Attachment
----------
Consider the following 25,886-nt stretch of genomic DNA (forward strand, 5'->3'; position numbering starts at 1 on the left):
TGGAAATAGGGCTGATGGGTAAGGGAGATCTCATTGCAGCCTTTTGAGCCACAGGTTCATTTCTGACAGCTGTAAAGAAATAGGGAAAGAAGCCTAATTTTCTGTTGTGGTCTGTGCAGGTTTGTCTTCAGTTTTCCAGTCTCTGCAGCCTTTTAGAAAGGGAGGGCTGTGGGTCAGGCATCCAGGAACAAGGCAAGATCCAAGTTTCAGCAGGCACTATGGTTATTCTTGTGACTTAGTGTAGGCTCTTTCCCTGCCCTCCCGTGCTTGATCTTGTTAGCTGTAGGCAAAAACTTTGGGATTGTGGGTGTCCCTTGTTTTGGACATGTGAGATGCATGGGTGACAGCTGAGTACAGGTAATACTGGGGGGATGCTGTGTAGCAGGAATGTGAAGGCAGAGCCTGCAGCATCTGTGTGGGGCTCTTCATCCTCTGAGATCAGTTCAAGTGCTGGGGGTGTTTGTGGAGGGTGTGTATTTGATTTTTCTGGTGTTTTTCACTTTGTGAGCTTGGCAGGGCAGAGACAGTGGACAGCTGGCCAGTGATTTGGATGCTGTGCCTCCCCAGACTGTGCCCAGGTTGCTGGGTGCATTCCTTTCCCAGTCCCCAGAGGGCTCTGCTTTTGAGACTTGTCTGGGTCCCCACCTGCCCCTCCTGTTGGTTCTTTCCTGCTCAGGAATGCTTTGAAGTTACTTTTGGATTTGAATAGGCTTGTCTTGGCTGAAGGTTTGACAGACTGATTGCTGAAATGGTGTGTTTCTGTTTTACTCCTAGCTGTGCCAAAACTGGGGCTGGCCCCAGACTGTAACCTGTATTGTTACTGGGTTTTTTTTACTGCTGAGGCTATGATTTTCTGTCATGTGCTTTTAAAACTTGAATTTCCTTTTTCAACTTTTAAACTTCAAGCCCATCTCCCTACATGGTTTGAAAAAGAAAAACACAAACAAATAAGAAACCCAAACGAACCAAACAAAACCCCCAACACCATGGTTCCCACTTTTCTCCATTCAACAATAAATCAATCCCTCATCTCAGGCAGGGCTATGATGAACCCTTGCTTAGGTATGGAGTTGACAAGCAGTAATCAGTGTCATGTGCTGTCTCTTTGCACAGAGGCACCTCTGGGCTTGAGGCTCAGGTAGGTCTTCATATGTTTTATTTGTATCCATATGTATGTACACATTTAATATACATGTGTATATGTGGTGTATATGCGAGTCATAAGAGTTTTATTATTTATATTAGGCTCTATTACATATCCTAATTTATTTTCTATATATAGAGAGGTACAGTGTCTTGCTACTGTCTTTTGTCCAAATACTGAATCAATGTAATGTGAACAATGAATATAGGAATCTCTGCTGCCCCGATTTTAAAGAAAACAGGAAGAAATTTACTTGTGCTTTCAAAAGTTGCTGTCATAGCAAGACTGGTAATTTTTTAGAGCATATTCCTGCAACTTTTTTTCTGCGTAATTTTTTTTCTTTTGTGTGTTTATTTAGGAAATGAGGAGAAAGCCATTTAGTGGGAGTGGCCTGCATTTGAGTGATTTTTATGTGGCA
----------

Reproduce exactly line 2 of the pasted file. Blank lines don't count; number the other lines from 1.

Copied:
TGGAAATAGGGCTGATGGGTAAGGGAGATCTCATTGCAGCCTTTTGAGCCACAGGTTCATTTCTGACAGCTGTAAAGAAATAGGGAAAGAAGCCTAATTTTCTGTTGTGGTCTGTGCAGGTTTGTCTTCAGTTTTCCAGTCTCTGCAGCCTTTTAGAAAGGGAGGGCTGTGGGTCAGGCATCCAGGAACAAGGCAAGATCCAAGTTTCAGCAGGCACTATGGTTATTCTTGTGACTTAGTGTAGGCTCTTTCCCTGCCCTCCCGTGCTTGATCTTGTTAGCTGTAGGCAAAAACTTTGGGATTGTGGGTGTCCCTTGTTTTGGACATGTGAGATGCATGGGTGACAGCTGAGTACAGGTAATACTGGGGGGATGCTGTGTAGCAGGAATGTGAAGGCAGAGCCTGCAGCATCTGTGTGGGGCTCTTCATCCTCTGAGATCAGTTCAAGTGCTGGGGGTGTTTGTGGAGGGTGTGTATTTGATTTTTCTGGTGTTTTTCACTTTGTGAGCTTGGCAGGGCAGAGACAGTGGACAGCTGGCCAGTGATTTGGATGCTGTGCCTCCCCAGACTGTGCCCAGGTTGCTGGGTGCATTCCTTTCCCAGTCCCCAGAGGGCTCTGCTTTTGAGACTTGTCTGGGTCCCCACCTGCCCCTCCTGTTGGTTCTTTCCTGCTCAGGAATGCTTTGAAGTTACTTTTGGATTTGAATAGGCTTGTCTTGGCTGAAGGTTTGACAGACTGATTGCTGAAATGGTGTGTTTCTGTTTTACTCCTAGCTGTGCCAAAACTGGGGCTGGCCCCAGACTGTAACCTGTATTGTTACTGGGTTTTTTTTACTGCTGAGGCTATGATTTTCTGTCATGTGCTTTTAAAACTTGAATTTCCTTTTTCAACTTTTAAACTTCAAGCCCATCTCCCTACATGGTTTGAAAAAGAAAAACACAAACAAATAAGAAACCCAAACGAACCAAACAAAACCCCCAACACCATGGTTCCCACTTTTCTCCATTCAACAATAAATCAATCCCTCATCTCAGGCAGGGCTATGATGAACCCTTGCTTAGGTATGGAGTTGACAAGCAGTAATCAGTGTCATGTGCTGTCTCTTTGCACAGAGGCACCTCTGGGCTTGAGGCTCAGGTAGGTCTTCATATGTTTTATTTGTATCCATATGTATGTACACATTTAATATACATGTGTATATGTGGTGTATATGCGAGTCATAAGAGTTTTATTATTTATATTAGGCTCTATTACATATCCTAATTTATTTTCTATATATAGAGAGGTACAGTGTCTTGCTACTGTCTTTTGTCCAAATACTGAATCAATGTAATGTGAACAATGAATATAGGAATCTCTGCTGCCCCGATTTTAAAGAAAACAGGAAGAAATTTACTTGTGCTTTCAAAAGTTGCTGTCATAGCAAGACTGGTAATTTTTTAGAGCATATTCCTGCAACTTTTTTTCTGCGTAATTTTTTTTCTTTTGTGTGTTTATTTAGGAAATGAGGAGAAAGCCATTTAGTGGGAGTGGCCTGCATTTGAGTGATTTTTATGTGGCA